Wednesday, March 27, 2024

Bible Translation, Part Two: From Septuagint to Syriac to Masoretic

 

In Part One we talked about the translation of the Hebrew Scriptures – the ‘old’ testament – that began while the Bible was still being written. Within a few generations of Babylon’s destruction of Jerusalem in 607 B.C.E., many Jews living outside of Israel could no longer read or even understand Hebrew. It seems likely that some bilingual Jews may have rewritten the Hebrew Scriptures into other languages their fellow exiles could read, though the rabbis disapproved and so far no ancient examples have been found.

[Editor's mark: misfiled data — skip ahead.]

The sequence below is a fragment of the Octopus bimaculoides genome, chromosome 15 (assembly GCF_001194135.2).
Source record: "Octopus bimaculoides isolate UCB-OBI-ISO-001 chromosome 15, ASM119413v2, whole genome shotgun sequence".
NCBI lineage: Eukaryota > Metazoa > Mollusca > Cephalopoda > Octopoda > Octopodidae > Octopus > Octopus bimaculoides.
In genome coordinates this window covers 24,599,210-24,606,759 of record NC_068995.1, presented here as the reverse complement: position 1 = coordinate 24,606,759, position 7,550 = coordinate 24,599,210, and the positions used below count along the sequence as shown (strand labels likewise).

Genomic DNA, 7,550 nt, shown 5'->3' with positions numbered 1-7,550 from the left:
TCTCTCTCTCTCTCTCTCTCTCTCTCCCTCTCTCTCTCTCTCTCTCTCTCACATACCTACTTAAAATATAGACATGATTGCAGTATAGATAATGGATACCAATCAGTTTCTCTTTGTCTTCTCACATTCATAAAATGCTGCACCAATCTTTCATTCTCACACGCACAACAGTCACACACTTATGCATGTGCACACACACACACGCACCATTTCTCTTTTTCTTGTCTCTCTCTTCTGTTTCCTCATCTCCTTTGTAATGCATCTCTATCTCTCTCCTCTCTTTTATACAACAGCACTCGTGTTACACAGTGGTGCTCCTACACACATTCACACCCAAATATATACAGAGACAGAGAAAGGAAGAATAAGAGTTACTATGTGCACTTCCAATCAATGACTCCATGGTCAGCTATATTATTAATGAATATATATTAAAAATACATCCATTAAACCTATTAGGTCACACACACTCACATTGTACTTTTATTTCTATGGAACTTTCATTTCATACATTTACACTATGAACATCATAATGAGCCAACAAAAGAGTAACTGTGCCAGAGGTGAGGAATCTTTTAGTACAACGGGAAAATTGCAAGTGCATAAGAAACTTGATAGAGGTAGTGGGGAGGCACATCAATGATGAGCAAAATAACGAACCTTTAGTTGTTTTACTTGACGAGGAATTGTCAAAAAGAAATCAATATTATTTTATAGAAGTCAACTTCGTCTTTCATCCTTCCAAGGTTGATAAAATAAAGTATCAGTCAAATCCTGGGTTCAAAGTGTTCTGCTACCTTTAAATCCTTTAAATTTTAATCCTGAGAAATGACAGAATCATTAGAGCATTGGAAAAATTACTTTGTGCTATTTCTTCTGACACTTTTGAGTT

The job of metergaman, translator, came into existence. These men would stand and read from the Hebrew scrolls, giving an on-the-spot oral translation of the reading into Aramaic. Where his reading was still not clearly understood the metergaman would add his own commentary to try to clarify it. Their explanatory speeches were called targums. Initially, the rabbis of those days frowned on writing down targums. Some time after the Jewish rabbis reluctantly gave in to Ptolemy’s edict that the Hebrew Scriptures be officially translated into Greek (the Septuagint), the targums with all their (uninspired) commentary also began to be written down, in Aramaic.